Photos are the most eye-catching aspect of your blog.  How you layout your photos can make or break a post. I’ve seen tons of bloggers jumble their photos together at the end of a post. This may be easy to design, but it’s a big eyesore, especially if you have a long post with text that is begging to be broken up with images.

Quality is another obvious aspect to posting photos. Blurry close ups of products that you are reviewing, photos that are too large or small, or lighting that is too dark or bright can really hurt your blog post design and make you look like an amateur. 

Don’t forget to include a caption to go along with your photos. Incorporate keywords to help your Google rankings. Say something witty or interesting that isn’t in your paragraph text. This may be the only text besides the title and headings that some visitors read. You may be able to hook them into going back to the start to reread the entire piece if you include decent captions that compliment your writing. 

6 – Social Media Buttons

If you are a blogger, chances are, you plug your work on social media. Make sure that your social media buttons are displayed both on your home page and somewhere on every post so that readers can link, share, and follow you and your work.

Blog Design
Social media buttons are important.

One pet peeve of mine as a blog reader is when I click on a blogger’s social media icon and am redirected from their blog to their social media page. Make sure each button opens up a new tab in your browser.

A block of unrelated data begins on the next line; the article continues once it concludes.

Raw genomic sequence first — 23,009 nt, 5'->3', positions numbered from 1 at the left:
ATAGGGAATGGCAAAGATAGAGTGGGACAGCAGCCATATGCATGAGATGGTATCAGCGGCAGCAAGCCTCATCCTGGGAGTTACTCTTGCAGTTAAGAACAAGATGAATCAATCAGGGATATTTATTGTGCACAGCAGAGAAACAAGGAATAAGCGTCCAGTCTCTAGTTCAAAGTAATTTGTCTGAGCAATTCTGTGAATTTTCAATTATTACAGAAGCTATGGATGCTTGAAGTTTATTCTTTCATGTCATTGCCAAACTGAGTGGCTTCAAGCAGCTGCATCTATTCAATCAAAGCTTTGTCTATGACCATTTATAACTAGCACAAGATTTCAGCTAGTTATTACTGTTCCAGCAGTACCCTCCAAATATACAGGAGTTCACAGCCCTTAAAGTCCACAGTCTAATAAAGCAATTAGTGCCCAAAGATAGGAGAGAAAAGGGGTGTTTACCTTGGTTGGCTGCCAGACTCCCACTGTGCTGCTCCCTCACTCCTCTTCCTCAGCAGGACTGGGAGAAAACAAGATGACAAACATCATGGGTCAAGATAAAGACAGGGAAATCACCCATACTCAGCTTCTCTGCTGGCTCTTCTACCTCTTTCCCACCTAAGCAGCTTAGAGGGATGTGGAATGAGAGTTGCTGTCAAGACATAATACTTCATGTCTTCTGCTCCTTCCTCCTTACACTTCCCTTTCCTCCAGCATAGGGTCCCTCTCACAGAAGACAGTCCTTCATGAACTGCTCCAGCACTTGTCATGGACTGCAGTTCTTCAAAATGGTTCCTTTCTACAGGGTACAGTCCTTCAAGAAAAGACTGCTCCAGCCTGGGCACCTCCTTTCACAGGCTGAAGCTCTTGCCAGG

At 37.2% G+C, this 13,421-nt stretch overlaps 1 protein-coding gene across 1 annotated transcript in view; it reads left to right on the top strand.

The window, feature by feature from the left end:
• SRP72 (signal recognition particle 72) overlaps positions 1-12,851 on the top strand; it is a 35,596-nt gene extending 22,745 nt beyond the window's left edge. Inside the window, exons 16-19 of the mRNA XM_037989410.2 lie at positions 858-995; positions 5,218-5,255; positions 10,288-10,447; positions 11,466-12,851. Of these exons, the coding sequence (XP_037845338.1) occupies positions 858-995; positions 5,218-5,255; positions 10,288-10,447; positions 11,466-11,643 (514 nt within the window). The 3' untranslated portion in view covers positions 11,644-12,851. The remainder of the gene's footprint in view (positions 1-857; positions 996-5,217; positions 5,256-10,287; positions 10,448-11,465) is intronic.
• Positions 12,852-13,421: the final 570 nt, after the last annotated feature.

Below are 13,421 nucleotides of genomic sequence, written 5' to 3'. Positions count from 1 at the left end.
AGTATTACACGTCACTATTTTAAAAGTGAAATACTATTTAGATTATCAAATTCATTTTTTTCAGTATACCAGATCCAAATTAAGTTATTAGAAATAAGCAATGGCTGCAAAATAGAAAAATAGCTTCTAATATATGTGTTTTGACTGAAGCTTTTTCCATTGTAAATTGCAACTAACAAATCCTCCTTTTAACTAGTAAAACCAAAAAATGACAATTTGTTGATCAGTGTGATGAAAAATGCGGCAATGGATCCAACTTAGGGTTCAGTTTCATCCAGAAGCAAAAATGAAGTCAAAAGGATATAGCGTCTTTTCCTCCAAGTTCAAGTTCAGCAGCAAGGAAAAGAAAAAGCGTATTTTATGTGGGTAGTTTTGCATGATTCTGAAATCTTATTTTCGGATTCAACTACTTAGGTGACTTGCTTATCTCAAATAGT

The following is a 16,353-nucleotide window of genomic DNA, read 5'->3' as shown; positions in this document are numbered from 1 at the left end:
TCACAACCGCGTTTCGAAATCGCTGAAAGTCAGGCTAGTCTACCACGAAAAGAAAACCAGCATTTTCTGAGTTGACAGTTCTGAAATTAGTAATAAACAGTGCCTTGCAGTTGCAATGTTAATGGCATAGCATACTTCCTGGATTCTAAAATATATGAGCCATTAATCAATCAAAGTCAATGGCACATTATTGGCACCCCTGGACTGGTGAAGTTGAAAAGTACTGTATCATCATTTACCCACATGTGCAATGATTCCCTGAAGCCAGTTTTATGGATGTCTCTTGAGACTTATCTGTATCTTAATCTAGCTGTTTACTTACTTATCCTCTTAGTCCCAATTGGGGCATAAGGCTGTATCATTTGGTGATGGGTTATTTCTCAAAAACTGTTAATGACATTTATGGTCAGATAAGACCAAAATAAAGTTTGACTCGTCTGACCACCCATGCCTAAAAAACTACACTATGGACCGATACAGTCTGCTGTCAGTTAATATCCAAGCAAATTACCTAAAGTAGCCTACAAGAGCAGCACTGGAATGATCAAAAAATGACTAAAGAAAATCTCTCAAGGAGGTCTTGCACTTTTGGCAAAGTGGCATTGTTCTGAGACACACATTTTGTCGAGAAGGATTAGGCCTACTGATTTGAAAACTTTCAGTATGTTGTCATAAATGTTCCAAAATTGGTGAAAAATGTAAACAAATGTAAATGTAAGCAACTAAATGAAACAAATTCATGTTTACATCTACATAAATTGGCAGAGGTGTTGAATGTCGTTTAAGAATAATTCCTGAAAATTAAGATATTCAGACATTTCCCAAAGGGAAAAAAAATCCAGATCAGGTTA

Visitors don’t want to have to keep backtracking to your site. Once they leave, they may not come back.

Also, make sure that you don’t have any old or expired social media links on your site. Google+ no longer exists. So, get rid of it. And if you delete one of your accounts, make sure to delete it from your blog as well. The same goes for an old account that you never use. Don’t waste followers’ time by clicking on a link with no activity. Focus on the social media sites that you do want to promote.

7 – Menus are also part of your blog design

Most bloggers have a very concentrated type of content. So, they don’t need a bunch of pages or an extensive site map to maneuver through. However, you should break your site down somewhat so that readers can easily find your contact information, bio, blog posts, and any other topics that you want to post about outside of your home/landing page in the form of a site menu.

Make sure your menu is at the top of your home/landing page and easy to find.  The font should be large enough that you can click or tap on it easily without accidentally clicking or tapping on the wrong section. It should also stand out from your other text using, bold, all caps, and/or a color variation.

Make the title of each section clear so that you know what you can expect to find on that page.  If you need to, create dropdown bars under a menu title to create subpages for each section.

Don’t create more menu items than you can fit across the length of your home page. Also, keep every page up-to-date so that no part of your site feels abandoned or closed off from the rest.

8 – Contact Information